Working Transitions

4 Steps to finding a job you love. 1- Decide upon your next move

For many of us, a New Year signifies a fresh start.   Research shows that landmarks in the calendar – in particular 1st January - are the most natural times to set new goals as they encourage us to think of new beginnings.  This "fresh start effect", can push us to find the motivation we need – whether it’s getting fit, going ‘dry’ for January or pursuing a brand new career.

We spend around a third of our lives at work – therefore ensuring that our chosen career is both rewarding and fulfilling is vital.  Some people know exactly what their vocation is – regardless of whether they have yet to fulfil it.  For others, a niggling doubt exists that their current role is not what they want to be doing – but they struggle to figure out exactly what it is that they want to do. 

January is an ideal time to make a career change.  Feeling refreshed and invigorated after the holidays can help you make difficult decisions and drive your new job campaign.  The ‘fresh start effect’ is not just true for individuals - many organisations have recruitment budgets that come into play in January and key decisions around recruitment that have been put on hold during the Christmas lull are revisited resulting in an increase in vacancies.  For those looking to make a complete U-Turn, it is also a good time to start looking at options for studying – many colleges and learning centres offer a refreshed list of courses and open days for the New Year.

Of course, deciding what it is that you want to do is just the first step of the process.  Over the coming weeks we will explore how you can assess your skills and strengths to help you decide upon your perfect career, provide tips and advice on creating a stand-out CV, explore the hidden job market and the benefits of networking and help you perform your very best at Interview.

STEP 1 - Deciding Upon Your Next Move

Know Yourself!

Regardless of whether you know what you want to do next or not, having a really strong grasp of your skills and strengths is essential.  Many people struggle to acknowledge their positive attributes – however, in order to be successful, it is vital to take time to concentrate on you and what makes you unique – after all, if you cannot recognise your own skills and strengths, how can others be expected to? 

It may help to jot down previous roles you have held and the key skills (abilities acquired over time eg Marketing, Selling) and strengths (personality traits or characteristics eg. Reliable, friendly) that have helped you to perform the role effectively. 

Don’t rush into it!

No matter what you’re hoping to do, whether you want a new job, a change of scene, or you want to completely retrain for a new career, you should make sure that you have thought your options through properly. It can be easy to make the wrong decision if you do it on the spur of the moment, so careful thought is essential. Take the time to consider your career path so far, your transferable skills, who in your network might be able to help you, options for different work patterns, routes to a new career – you don’t have to stop doing one thing and start immediately on another  - you can often start something in your own time to test the water, or explore alternative ways of working one day per week by going part time. It’s amazing how many ways there are to make a change when you really start to explore the options, so take your time.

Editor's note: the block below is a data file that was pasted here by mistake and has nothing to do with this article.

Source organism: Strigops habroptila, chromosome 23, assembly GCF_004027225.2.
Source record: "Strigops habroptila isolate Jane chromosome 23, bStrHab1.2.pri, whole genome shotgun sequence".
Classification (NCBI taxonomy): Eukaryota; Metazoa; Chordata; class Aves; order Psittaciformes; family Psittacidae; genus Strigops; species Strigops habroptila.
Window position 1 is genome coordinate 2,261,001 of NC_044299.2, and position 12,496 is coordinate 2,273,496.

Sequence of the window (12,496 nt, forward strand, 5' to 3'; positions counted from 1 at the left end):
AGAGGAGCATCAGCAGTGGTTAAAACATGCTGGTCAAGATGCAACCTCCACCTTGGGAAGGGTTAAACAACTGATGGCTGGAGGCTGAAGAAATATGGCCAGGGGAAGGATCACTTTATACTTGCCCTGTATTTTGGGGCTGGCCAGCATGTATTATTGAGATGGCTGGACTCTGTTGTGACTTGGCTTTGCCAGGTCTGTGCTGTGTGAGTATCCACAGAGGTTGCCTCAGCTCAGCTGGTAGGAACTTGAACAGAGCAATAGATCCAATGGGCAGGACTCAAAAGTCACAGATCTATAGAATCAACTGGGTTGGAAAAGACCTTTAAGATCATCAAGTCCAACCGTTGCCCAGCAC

Understand what you’re searching for

At different times in our lives we need different things. Think about what you need in order for you to be happy right now and where you are in your life at the moment. Be aware that it isn’t about how much money you might be earning (though obviously you need to make sure that it’ll pay the bills) but rather about the life experience that you have already and what you will gain from your job change. It is always important to be able to further develop the skills that you already have, in addition to developing new ones, and a career change could help with both personal and professional skills. There are many free on line tests that can help you explore career preferences so get googling.

Ask for expert help

Although you may think that you know what you want to do in your life, it can help to hear the opinions of someone detached from the situation, such as a career coach or a trusted mentor. They will help you to compare your options and can help to open your mind to things that you might not even have considered before now. The insights offered by other people can be incredibly valuable - by talking to a professional you may be able to structure your thinking into a practical set of actions that move you towards your goal.

Be realistic and try to be flexible

Although there are many options open to you – even if you want to completely retrain into another profession -  you always need to ensure that you are being realistic about your situation. For example, you may be able to attend a postgraduate degree course to learn a completely new subject which would take perhaps two years to study before entering into a new place of work.  However, it may  be unrealistic to expect to take a path that would require you to begin right from GCSE level onwards if you don’t hold the correct early qualifications. That’s not to say that going so far back is never possible – but it is vital to understand the timeline that your career change would take, so that you can plan your journey.


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Working Transitions
03 January 2020
Supporting effective and successful organisational change


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